abstract = "Emission levels of selected trace metals from the Estonian oil shale fired power plant were studied. The plant is the largest single power plant in Estonia with an electricity production capacity of 1170 MWe (1995). Trace metals were sampled from the flue gases by a manual method incorporating a two-fraction particle sampling and subsequent absorption of the gaseous fraction. The analyses were principally performed with ICP-MS techniques. The trace metal contents of Estonian oil shale were found to be in the same order of magnitude as of coal on average. The high total particle concentrations in the flue gases of the studied oil shale plant contribute, however, to clearly higher total trace metal emission levels compared to modern coal fired power plants. Although the old electrostatic precipitators in the plant have been partly replaced by state-of-the-art electrostatic precipitators, the majority of the boilers are currently equipped with the old precipitators. The results of the study show remarkably high concentrations of toxic heavy metals in the flue gases (e.g., Pb, Zn, Mn and As: >200 μg/m3 each) and clear accumulation of Pb, Cd, Zn, Tl and As on the fly ash. Additionally, significant portions of some heavy metals (e.g., Hg, Cd, As and Pb) were found in the absorption liquids of the sampling line, indicating the presence of either vaporous metal species or metals condensed on very small particles in the flue gases. The experimental results were interpreted by theoretical modeling using Global Equilibrium Analysis. The modeling could reasonably well explain the experimental results, especially the enrichment of certain trace metals in the fly ash as a result of volatilization/condensation phenomenon.",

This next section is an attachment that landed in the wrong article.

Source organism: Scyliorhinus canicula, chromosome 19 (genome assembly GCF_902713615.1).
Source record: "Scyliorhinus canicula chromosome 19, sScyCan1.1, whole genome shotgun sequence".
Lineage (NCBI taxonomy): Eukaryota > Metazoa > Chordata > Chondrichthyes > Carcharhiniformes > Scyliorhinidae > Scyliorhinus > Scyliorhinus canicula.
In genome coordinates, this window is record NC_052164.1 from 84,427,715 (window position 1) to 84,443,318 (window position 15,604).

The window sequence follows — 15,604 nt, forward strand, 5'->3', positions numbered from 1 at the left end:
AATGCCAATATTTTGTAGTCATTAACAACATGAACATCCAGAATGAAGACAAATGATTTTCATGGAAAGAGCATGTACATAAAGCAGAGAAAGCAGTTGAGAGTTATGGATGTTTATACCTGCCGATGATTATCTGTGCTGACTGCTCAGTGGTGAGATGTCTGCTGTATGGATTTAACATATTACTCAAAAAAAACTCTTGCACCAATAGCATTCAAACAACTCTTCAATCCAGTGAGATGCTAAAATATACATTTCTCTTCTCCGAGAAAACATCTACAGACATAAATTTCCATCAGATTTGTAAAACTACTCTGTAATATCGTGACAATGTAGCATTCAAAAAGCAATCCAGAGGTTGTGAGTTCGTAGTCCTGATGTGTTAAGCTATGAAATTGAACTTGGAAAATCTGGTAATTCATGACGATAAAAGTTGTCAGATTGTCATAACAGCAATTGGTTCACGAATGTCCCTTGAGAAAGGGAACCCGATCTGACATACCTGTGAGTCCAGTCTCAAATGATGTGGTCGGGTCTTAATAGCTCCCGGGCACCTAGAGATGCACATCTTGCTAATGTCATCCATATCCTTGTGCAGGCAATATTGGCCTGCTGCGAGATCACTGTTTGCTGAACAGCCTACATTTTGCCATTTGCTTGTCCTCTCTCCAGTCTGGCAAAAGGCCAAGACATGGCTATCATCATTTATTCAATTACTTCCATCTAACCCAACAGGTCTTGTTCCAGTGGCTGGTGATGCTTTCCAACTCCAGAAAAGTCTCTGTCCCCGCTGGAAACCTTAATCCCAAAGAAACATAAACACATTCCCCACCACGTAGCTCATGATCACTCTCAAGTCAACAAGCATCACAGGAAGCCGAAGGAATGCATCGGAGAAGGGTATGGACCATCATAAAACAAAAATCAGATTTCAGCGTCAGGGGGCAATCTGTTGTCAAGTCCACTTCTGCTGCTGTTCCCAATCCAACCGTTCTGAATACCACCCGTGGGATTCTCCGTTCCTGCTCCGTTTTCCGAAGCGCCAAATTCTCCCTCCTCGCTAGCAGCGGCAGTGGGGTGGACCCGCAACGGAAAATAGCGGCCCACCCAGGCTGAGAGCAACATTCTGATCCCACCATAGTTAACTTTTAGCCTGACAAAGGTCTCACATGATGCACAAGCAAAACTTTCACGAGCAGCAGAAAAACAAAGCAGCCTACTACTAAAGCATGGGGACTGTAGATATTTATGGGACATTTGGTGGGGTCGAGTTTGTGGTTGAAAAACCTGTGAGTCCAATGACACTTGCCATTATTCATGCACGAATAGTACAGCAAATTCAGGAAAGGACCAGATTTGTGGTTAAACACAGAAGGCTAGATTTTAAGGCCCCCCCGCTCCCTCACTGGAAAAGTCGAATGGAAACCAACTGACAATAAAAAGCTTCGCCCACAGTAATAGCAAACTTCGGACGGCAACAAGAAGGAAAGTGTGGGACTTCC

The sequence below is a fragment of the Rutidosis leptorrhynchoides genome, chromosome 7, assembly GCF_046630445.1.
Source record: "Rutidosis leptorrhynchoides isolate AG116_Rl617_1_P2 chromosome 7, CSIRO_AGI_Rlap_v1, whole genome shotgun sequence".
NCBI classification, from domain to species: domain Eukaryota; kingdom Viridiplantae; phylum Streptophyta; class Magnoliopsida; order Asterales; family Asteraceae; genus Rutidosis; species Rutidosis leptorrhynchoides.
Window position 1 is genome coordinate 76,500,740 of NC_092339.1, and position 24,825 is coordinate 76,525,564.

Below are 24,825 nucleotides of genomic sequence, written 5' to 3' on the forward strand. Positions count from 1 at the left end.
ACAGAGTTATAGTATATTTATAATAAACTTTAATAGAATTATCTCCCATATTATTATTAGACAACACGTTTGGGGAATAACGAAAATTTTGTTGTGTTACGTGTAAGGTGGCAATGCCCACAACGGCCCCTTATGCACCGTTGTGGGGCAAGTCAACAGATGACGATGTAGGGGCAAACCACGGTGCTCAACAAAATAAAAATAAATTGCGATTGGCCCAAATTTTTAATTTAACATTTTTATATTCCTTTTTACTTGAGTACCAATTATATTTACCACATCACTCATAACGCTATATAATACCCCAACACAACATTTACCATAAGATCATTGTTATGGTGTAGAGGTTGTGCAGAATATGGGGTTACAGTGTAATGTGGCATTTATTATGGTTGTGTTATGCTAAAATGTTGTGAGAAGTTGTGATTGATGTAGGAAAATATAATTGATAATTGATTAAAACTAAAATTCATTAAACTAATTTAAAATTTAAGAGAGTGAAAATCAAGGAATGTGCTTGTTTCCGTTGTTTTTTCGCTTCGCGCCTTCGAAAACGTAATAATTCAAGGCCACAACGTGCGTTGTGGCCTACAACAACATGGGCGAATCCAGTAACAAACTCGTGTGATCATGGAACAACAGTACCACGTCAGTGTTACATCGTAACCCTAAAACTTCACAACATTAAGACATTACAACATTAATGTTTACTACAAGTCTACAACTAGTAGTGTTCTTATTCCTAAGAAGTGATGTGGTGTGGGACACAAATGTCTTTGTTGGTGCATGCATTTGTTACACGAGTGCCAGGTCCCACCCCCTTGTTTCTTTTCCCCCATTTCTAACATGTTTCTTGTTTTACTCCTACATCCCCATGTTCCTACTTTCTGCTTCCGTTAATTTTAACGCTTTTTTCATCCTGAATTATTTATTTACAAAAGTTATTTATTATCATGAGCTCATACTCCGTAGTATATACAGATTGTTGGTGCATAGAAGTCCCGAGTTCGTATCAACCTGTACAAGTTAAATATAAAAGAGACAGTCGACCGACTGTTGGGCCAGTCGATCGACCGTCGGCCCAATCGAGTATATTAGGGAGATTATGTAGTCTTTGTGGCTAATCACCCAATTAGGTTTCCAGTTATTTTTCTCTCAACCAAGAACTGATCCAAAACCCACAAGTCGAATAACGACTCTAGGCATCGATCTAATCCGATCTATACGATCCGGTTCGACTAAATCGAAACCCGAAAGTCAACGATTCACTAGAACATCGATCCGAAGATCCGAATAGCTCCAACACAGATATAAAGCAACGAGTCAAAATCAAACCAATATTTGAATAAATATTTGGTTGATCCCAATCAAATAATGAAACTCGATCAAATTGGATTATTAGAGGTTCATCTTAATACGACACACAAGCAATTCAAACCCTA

author = "Leena Aunela-Tapola and Flemming Frandsen and Erkki H{\"a}s{\"a}nen",
year = "1998",
doi = "10.1016/S0378-3820(98)00069-1",
language = "English",
volume = "57",
pages = "1--24",
journal = "Fuel Processing Technology",
issn = "0378-3820",
publisher = "Elsevier",
number = "1",

}

Trace metal emissions from the Estonian oil shale fired power plant. / Aunela-Tapola, Leena (Corresponding Author); Frandsen, Flemming; Häsänen, Erkki.

In: Fuel Processing Technology, Vol. 57, No. 1, 1998, p. 1-24.

Research output: Contribution to journalArticleScientificpeer-review

TY - JOUR

T1 - Trace metal emissions from the Estonian oil shale fired power plant

AU - Aunela-Tapola, Leena

AU - Frandsen, Flemming

AU - Häsänen, Erkki

PY - 1998

Y1 - 1998